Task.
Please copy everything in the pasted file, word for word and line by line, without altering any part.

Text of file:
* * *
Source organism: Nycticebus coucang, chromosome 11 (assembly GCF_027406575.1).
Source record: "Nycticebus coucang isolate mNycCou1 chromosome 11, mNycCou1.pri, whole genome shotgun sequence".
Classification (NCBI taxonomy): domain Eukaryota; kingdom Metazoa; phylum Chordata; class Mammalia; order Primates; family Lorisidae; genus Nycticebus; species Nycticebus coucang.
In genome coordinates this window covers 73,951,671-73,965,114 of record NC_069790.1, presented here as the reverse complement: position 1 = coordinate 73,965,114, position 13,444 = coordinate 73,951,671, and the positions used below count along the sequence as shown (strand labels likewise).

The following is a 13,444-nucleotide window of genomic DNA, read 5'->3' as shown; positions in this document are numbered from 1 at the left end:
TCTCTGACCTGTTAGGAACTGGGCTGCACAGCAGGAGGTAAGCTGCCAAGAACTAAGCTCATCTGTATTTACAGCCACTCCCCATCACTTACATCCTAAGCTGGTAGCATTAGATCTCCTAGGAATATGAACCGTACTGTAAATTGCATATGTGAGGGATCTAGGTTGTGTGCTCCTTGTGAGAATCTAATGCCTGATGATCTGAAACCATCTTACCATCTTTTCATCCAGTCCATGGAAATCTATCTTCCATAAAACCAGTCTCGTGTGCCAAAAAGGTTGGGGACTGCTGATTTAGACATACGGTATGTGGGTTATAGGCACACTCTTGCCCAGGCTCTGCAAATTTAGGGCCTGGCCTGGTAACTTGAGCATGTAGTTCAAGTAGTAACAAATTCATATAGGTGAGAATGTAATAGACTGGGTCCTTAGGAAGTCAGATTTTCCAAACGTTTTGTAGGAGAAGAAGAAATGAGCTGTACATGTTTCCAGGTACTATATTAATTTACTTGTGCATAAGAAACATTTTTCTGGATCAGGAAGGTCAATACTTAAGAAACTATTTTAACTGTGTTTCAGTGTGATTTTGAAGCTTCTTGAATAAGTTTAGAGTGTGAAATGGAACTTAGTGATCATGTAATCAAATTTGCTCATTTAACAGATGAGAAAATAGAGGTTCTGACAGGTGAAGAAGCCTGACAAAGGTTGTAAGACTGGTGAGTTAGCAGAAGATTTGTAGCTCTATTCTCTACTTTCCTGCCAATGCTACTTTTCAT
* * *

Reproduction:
Source organism: Nycticebus coucang, chromosome 11 (assembly GCF_027406575.1).
Source record: "Nycticebus coucang isolate mNycCou1 chromosome 11, mNycCou1.pri, whole genome shotgun sequence".
Classification (NCBI taxonomy): domain Eukaryota; kingdom Metazoa; phylum Chordata; class Mammalia; order Primates; family Lorisidae; genus Nycticebus; species Nycticebus coucang.
In genome coordinates this window covers 73,951,671-73,965,114 of record NC_069790.1, presented here as the reverse complement: position 1 = coordinate 73,965,114, position 13,444 = coordinate 73,951,671, and the positions used below count along the sequence as shown (strand labels likewise).

The following is a 13,444-nucleotide window of genomic DNA, read 5'->3' as shown; positions in this document are numbered from 1 at the left end:
TCTCTGACCTGTTAGGAACTGGGCTGCACAGCAGGAGGTAAGCTGCCAAGAACTAAGCTCATCTGTATTTACAGCCACTCCCCATCACTTACATCCTAAGCTGGTAGCATTAGATCTCCTAGGAATATGAACCGTACTGTAAATTGCATATGTGAGGGATCTAGGTTGTGTGCTCCTTGTGAGAATCTAATGCCTGATGATCTGAAACCATCTTACCATCTTTTCATCCAGTCCATGGAAATCTATCTTCCATAAAACCAGTCTCGTGTGCCAAAAAGGTTGGGGACTGCTGATTTAGACATACGGTATGTGGGTTATAGGCACACTCTTGCCCAGGCTCTGCAAATTTAGGGCCTGGCCTGGTAACTTGAGCATGTAGTTCAAGTAGTAACAAATTCATATAGGTGAGAATGTAATAGACTGGGTCCTTAGGAAGTCAGATTTTCCAAACGTTTTGTAGGAGAAGAAGAAATGAGCTGTACATGTTTCCAGGTACTATATTAATTTACTTGTGCATAAGAAACATTTTTCTGGATCAGGAAGGTCAATACTTAAGAAACTATTTTAACTGTGTTTCAGTGTGATTTTGAAGCTTCTTGAATAAGTTTAGAGTGTGAAATGGAACTTAGTGATCATGTAATCAAATTTGCTCATTTAACAGATGAGAAAATAGAGGTTCTGACAGGTGAAGAAGCCTGACAAAGGTTGTAAGACTGGTGAGTTAGCAGAAGATTTGTAGCTCTATTCTCTACTTTCCTGCCAATGCTACTTTTCAT